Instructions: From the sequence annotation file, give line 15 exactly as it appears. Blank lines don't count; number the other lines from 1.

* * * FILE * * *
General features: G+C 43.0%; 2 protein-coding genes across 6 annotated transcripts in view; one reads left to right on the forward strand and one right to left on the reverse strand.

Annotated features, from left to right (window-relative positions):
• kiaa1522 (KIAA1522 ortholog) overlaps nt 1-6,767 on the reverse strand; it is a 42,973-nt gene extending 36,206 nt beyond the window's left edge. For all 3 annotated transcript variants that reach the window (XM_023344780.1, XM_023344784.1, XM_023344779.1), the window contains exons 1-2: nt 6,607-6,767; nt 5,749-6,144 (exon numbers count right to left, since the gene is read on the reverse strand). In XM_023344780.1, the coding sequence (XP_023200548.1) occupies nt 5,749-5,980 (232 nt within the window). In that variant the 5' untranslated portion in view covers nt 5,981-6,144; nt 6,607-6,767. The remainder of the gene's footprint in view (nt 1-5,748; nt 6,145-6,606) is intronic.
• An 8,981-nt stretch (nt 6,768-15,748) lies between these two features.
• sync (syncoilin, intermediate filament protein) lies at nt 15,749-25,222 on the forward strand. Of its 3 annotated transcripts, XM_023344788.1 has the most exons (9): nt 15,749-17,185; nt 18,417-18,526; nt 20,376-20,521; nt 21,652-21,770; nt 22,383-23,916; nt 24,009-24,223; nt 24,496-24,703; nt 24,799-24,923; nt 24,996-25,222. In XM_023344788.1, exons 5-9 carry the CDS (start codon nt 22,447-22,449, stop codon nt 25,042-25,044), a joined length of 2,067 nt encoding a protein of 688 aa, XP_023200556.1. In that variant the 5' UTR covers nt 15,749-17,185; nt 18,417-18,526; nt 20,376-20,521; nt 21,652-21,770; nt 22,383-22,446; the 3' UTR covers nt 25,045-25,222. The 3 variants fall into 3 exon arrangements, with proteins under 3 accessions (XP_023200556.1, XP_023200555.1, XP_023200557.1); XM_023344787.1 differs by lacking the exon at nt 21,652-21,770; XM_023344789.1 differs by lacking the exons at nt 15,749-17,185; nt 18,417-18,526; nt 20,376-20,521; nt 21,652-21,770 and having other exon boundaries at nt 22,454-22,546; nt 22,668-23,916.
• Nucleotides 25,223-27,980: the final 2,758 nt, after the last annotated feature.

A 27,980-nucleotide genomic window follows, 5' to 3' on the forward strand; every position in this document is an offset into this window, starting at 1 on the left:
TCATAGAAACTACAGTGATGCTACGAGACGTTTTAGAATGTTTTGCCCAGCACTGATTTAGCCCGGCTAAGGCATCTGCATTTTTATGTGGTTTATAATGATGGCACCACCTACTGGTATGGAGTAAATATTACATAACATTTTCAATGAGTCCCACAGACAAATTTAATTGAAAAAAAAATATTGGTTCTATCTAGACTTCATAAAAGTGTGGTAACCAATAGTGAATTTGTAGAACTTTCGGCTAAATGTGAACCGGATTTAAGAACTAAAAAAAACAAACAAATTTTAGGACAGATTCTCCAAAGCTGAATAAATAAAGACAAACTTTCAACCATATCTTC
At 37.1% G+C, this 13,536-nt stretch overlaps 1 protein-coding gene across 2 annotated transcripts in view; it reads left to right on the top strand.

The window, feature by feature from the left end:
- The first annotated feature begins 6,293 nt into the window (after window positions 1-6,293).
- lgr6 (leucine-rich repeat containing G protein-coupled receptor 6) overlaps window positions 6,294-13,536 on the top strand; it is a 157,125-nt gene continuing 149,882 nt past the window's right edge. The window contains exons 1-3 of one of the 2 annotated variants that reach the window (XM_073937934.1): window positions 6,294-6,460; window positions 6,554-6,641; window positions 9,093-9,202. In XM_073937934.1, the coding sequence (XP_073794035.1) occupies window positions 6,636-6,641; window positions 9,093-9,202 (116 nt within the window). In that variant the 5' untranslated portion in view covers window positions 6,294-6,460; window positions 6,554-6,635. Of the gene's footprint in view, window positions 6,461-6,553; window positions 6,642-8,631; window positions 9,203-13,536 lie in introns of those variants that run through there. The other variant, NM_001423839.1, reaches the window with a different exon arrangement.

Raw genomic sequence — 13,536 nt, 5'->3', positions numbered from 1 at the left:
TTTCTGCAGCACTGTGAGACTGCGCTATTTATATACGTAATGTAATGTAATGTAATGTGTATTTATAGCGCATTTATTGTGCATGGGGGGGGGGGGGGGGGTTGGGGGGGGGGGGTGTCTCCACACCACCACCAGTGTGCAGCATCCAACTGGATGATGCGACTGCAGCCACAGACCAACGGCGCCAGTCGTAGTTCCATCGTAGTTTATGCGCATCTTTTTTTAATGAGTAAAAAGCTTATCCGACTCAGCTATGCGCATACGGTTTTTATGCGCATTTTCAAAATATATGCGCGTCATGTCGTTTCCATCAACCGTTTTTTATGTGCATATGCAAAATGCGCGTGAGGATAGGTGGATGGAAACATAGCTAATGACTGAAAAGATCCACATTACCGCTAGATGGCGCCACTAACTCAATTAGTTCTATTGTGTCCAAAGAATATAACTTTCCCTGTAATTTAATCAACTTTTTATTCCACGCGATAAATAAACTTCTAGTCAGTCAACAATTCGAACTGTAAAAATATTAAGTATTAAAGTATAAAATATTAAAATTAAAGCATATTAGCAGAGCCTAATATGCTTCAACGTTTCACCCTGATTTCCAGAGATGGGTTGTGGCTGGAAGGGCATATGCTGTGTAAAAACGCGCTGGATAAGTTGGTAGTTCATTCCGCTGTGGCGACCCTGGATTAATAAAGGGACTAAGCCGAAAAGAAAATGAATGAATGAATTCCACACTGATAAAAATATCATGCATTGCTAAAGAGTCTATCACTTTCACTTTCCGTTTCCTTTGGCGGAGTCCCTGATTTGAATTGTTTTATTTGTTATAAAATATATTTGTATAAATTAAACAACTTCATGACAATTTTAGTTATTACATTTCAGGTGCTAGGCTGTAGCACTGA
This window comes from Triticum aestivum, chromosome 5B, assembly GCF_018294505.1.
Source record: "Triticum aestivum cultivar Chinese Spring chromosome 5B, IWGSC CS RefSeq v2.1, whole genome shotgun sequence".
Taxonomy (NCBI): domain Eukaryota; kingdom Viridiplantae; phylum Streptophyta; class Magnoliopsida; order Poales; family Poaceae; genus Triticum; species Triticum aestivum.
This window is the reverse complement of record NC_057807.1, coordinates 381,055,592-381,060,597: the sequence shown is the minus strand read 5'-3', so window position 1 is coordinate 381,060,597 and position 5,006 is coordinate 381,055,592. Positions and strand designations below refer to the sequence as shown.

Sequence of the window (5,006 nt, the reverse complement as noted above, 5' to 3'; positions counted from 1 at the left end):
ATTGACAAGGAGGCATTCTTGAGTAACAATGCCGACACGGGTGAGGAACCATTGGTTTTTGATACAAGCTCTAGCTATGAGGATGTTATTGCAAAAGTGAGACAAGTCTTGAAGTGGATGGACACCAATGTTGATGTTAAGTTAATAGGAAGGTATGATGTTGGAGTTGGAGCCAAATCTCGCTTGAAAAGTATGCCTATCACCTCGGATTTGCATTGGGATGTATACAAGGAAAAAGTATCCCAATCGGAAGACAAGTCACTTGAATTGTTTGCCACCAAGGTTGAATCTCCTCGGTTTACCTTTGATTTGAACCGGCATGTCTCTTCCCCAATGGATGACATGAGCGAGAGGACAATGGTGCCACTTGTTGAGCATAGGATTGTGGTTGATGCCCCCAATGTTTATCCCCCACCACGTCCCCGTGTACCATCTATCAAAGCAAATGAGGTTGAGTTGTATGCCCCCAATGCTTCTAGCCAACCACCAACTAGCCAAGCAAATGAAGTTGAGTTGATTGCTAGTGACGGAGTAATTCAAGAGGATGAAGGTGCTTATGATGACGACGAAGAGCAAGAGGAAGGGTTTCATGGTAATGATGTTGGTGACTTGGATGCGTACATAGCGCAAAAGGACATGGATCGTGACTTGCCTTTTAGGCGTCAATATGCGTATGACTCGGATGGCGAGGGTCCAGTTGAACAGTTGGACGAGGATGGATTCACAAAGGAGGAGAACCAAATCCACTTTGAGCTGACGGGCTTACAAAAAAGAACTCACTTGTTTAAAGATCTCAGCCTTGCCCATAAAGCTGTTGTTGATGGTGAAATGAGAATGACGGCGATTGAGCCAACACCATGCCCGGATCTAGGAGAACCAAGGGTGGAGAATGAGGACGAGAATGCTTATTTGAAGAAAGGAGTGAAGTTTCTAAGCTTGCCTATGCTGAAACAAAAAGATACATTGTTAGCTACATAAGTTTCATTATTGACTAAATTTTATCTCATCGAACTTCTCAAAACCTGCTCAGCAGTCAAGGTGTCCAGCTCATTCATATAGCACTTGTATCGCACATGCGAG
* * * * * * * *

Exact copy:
This window comes from Triticum aestivum, chromosome 5B, assembly GCF_018294505.1.